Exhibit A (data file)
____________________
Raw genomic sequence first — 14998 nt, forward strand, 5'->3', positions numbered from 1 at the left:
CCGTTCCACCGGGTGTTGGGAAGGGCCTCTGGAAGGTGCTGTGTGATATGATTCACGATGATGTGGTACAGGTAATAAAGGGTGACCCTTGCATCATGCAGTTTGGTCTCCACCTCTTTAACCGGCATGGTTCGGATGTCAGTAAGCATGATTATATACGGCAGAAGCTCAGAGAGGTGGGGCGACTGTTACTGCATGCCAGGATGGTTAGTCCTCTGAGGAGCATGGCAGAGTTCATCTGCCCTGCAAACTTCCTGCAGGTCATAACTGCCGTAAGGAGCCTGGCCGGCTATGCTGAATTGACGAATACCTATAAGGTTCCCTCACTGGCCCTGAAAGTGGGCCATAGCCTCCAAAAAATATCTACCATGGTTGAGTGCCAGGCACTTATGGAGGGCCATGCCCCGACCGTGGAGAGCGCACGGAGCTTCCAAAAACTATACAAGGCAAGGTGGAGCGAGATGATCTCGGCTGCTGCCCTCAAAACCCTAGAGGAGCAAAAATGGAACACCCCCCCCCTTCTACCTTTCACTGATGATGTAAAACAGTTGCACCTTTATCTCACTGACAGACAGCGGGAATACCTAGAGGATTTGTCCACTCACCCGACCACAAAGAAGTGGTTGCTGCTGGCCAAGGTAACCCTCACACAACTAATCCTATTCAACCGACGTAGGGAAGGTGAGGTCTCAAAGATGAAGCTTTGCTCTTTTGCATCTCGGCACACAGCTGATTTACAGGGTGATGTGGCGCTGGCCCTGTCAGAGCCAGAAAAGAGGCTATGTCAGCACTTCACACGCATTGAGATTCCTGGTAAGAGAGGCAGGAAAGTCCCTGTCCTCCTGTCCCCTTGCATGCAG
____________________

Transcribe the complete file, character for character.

Raw genomic sequence first — 14998 nt, forward strand, 5'->3', positions numbered from 1 at the left:
CCGTTCCACCGGGTGTTGGGAAGGGCCTCTGGAAGGTGCTGTGTGATATGATTCACGATGATGTGGTACAGGTAATAAAGGGTGACCCTTGCATCATGCAGTTTGGTCTCCACCTCTTTAACCGGCATGGTTCGGATGTCAGTAAGCATGATTATATACGGCAGAAGCTCAGAGAGGTGGGGCGACTGTTACTGCATGCCAGGATGGTTAGTCCTCTGAGGAGCATGGCAGAGTTCATCTGCCCTGCAAACTTCCTGCAGGTCATAACTGCCGTAAGGAGCCTGGCCGGCTATGCTGAATTGACGAATACCTATAAGGTTCCCTCACTGGCCCTGAAAGTGGGCCATAGCCTCCAAAAAATATCTACCATGGTTGAGTGCCAGGCACTTATGGAGGGCCATGCCCCGACCGTGGAGAGCGCACGGAGCTTCCAAAAACTATACAAGGCAAGGTGGAGCGAGATGATCTCGGCTGCTGCCCTCAAAACCCTAGAGGAGCAAAAATGGAACACCCCCCCCCTTCTACCTTTCACTGATGATGTAAAACAGTTGCACCTTTATCTCACTGACAGACAGCGGGAATACCTAGAGGATTTGTCCACTCACCCGACCACAAAGAAGTGGTTGCTGCTGGCCAAGGTAACCCTCACACAACTAATCCTATTCAACCGACGTAGGGAAGGTGAGGTCTCAAAGATGAAGCTTTGCTCTTTTGCATCTCGGCACACAGCTGATTTACAGGGTGATGTGGCGCTGGCCCTGTCAGAGCCAGAAAAGAGGCTATGTCAGCACTTCACACGCATTGAGATTCCTGGTAAGAGAGGCAGGAAAGTCCCTGTCCTCCTGTCCCCTTGCATGCAG